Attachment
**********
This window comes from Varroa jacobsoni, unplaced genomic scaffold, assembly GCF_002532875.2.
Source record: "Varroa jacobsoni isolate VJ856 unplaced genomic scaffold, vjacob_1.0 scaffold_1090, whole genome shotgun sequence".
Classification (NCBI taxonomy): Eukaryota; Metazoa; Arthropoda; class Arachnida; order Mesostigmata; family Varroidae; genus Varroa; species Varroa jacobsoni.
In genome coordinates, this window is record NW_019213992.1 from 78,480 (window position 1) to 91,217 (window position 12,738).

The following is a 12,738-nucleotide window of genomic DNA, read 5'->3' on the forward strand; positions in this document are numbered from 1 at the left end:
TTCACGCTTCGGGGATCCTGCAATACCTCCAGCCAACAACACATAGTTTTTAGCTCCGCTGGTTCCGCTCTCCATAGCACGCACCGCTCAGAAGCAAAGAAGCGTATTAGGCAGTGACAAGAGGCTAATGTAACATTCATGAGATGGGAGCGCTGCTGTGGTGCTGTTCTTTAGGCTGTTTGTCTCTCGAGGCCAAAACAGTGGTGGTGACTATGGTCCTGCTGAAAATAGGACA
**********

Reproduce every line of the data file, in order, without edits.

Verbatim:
This window comes from Varroa jacobsoni, unplaced genomic scaffold, assembly GCF_002532875.2.
Source record: "Varroa jacobsoni isolate VJ856 unplaced genomic scaffold, vjacob_1.0 scaffold_1090, whole genome shotgun sequence".
Classification (NCBI taxonomy): Eukaryota; Metazoa; Arthropoda; class Arachnida; order Mesostigmata; family Varroidae; genus Varroa; species Varroa jacobsoni.
In genome coordinates, this window is record NW_019213992.1 from 78,480 (window position 1) to 91,217 (window position 12,738).

The following is a 12,738-nucleotide window of genomic DNA, read 5'->3' on the forward strand; positions in this document are numbered from 1 at the left end:
TTCACGCTTCGGGGATCCTGCAATACCTCCAGCCAACAACACATAGTTTTTAGCTCCGCTGGTTCCGCTCTCCATAGCACGCACCGCTCAGAAGCAAAGAAGCGTATTAGGCAGTGACAAGAGGCTAATGTAACATTCATGAGATGGGAGCGCTGCTGTGGTGCTGTTCTTTAGGCTGTTTGTCTCTCGAGGCCAAAACAGTGGTGGTGACTATGGTCCTGCTGAAAATAGGACA